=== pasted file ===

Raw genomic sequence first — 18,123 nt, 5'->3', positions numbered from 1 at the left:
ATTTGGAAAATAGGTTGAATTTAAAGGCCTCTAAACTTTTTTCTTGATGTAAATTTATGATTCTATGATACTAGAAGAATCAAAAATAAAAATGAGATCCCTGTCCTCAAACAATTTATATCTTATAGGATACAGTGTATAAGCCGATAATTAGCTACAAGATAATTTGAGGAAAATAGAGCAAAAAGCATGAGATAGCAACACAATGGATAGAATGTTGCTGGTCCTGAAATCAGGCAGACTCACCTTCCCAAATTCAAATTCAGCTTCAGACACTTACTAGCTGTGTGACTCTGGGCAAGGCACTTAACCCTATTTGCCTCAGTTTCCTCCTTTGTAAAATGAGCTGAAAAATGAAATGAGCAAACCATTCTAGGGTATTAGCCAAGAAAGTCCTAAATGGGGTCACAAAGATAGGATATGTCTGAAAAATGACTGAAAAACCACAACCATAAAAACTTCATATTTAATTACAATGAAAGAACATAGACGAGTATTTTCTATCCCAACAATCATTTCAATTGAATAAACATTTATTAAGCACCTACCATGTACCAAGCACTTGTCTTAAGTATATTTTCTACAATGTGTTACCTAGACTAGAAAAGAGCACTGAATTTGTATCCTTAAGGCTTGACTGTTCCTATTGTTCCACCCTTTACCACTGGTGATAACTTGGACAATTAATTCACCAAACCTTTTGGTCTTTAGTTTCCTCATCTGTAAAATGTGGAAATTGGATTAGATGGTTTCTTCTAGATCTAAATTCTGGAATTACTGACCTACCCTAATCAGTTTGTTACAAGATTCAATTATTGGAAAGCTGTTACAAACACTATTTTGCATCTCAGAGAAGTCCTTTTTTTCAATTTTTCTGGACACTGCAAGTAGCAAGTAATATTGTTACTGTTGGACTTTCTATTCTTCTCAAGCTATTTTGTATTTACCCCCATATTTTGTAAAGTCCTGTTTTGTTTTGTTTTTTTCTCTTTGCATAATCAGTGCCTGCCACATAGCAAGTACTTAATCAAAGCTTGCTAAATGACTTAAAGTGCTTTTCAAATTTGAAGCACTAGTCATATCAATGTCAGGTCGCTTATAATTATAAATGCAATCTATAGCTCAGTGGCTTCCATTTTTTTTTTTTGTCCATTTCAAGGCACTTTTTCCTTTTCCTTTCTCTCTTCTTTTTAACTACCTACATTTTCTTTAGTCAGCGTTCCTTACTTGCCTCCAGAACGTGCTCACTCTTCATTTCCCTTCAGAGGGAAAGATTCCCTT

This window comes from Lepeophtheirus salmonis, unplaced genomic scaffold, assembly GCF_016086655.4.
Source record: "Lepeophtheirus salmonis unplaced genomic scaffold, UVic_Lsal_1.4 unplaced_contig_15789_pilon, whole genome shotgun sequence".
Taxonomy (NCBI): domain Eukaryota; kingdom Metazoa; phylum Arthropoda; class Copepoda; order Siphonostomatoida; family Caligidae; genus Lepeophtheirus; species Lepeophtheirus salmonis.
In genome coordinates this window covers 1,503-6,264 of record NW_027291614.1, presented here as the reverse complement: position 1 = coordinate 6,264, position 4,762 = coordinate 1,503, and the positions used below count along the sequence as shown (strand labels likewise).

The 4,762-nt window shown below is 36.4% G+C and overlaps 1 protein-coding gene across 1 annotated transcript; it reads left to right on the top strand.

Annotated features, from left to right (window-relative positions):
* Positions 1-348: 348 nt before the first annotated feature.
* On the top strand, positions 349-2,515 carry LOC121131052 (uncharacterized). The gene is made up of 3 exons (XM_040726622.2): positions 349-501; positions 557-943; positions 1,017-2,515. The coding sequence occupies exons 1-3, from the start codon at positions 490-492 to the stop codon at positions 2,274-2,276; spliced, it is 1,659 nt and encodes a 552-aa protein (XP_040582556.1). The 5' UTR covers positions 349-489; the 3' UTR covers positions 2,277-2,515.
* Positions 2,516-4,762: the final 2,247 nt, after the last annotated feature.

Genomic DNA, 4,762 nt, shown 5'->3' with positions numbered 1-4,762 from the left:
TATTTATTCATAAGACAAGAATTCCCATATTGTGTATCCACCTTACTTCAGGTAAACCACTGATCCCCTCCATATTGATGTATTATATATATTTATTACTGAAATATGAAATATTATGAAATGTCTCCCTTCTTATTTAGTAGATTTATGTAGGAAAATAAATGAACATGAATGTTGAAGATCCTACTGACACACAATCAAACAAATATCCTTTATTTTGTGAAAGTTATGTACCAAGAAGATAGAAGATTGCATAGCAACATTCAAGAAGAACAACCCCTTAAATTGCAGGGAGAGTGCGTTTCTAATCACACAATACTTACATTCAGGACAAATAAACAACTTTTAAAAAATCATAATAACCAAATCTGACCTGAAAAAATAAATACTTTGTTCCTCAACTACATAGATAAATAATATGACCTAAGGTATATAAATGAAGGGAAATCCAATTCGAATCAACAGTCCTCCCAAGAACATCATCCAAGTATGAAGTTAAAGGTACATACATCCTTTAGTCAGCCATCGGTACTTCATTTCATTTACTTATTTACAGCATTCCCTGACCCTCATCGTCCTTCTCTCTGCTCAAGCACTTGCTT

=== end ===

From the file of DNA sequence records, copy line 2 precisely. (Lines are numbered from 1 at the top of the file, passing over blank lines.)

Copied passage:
ATTTGGAAAATAGGTTGAATTTAAAGGCCTCTAAACTTTTTTCTTGATGTAAATTTATGATTCTATGATACTAGAAGAATCAAAAATAAAAATGAGATCCCTGTCCTCAAACAATTTATATCTTATAGGATACAGTGTATAAGCCGATAATTAGCTACAAGATAATTTGAGGAAAATAGAGCAAAAAGCATGAGATAGCAACACAATGGATAGAATGTTGCTGGTCCTGAAATCAGGCAGACTCACCTTCCCAAATTCAAATTCAGCTTCAGACACTTACTAGCTGTGTGACTCTGGGCAAGGCACTTAACCCTATTTGCCTCAGTTTCCTCCTTTGTAAAATGAGCTGAAAAATGAAATGAGCAAACCATTCTAGGGTATTAGCCAAGAAAGTCCTAAATGGGGTCACAAAGATAGGATATGTCTGAAAAATGACTGAAAAACCACAACCATAAAAACTTCATATTTAATTACAATGAAAGAACATAGACGAGTATTTTCTATCCCAACAATCATTTCAATTGAATAAACATTTATTAAGCACCTACCATGTACCAAGCACTTGTCTTAAGTATATTTTCTACAATGTGTTACCTAGACTAGAAAAGAGCACTGAATTTGTATCCTTAAGGCTTGACTGTTCCTATTGTTCCACCCTTTACCACTGGTGATAACTTGGACAATTAATTCACCAAACCTTTTGGTCTTTAGTTTCCTCATCTGTAAAATGTGGAAATTGGATTAGATGGTTTCTTCTAGATCTAAATTCTGGAATTACTGACCTACCCTAATCAGTTTGTTACAAGATTCAATTATTGGAAAGCTGTTACAAACACTATTTTGCATCTCAGAGAAGTCCTTTTTTTCAATTTTTCTGGACACTGCAAGTAGCAAGTAATATTGTTACTGTTGGACTTTCTATTCTTCTCAAGCTATTTTGTATTTACCCCCATATTTTGTAAAGTCCTGTTTTGTTTTGTTTTTTTCTCTTTGCATAATCAGTGCCTGCCACATAGCAAGTACTTAATCAAAGCTTGCTAAATGACTTAAAGTGCTTTTCAAATTTGAAGCACTAGTCATATCAATGTCAGGTCGCTTATAATTATAAATGCAATCTATAGCTCAGTGGCTTCCATTTTTTTTTTTTGTCCATTTCAAGGCACTTTTTCCTTTTCCTTTCTCTCTTCTTTTTAACTACCTACATTTTCTTTAGTCAGCGTTCCTTACTTGCCTCCAGAACGTGCTCACTCTTCATTTCCCTTCAGAGGGAAAGATTCCCTT